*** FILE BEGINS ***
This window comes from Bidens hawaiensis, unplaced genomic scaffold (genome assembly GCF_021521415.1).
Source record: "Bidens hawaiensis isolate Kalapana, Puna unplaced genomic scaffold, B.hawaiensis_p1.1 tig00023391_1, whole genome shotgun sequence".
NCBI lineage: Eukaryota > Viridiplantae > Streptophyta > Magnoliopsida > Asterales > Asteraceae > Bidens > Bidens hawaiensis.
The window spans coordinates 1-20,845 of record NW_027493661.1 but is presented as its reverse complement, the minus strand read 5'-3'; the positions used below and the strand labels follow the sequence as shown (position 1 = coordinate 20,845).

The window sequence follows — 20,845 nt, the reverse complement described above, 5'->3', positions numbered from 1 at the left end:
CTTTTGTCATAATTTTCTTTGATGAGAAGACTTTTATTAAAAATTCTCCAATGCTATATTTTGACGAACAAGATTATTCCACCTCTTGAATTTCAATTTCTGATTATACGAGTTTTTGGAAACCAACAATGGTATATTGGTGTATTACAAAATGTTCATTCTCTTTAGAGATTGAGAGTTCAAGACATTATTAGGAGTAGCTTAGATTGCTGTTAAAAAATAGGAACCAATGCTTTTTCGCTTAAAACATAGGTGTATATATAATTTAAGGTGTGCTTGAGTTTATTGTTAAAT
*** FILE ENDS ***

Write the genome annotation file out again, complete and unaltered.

This window comes from Bidens hawaiensis, unplaced genomic scaffold (genome assembly GCF_021521415.1).
Source record: "Bidens hawaiensis isolate Kalapana, Puna unplaced genomic scaffold, B.hawaiensis_p1.1 tig00023391_1, whole genome shotgun sequence".
NCBI lineage: Eukaryota > Viridiplantae > Streptophyta > Magnoliopsida > Asterales > Asteraceae > Bidens > Bidens hawaiensis.
The window spans coordinates 1-20,845 of record NW_027493661.1 but is presented as its reverse complement, the minus strand read 5'-3'; the positions used below and the strand labels follow the sequence as shown (position 1 = coordinate 20,845).

The window sequence follows — 20,845 nt, the reverse complement described above, 5'->3', positions numbered from 1 at the left end:
CTTTTGTCATAATTTTCTTTGATGAGAAGACTTTTATTAAAAATTCTCCAATGCTATATTTTGACGAACAAGATTATTCCACCTCTTGAATTTCAATTTCTGATTATACGAGTTTTTGGAAACCAACAATGGTATATTGGTGTATTACAAAATGTTCATTCTCTTTAGAGATTGAGAGTTCAAGACATTATTAGGAGTAGCTTAGATTGCTGTTAAAAAATAGGAACCAATGCTTTTTCGCTTAAAACATAGGTGTATATATAATTTAAGGTGTGCTTGAGTTTATTGTTAAAT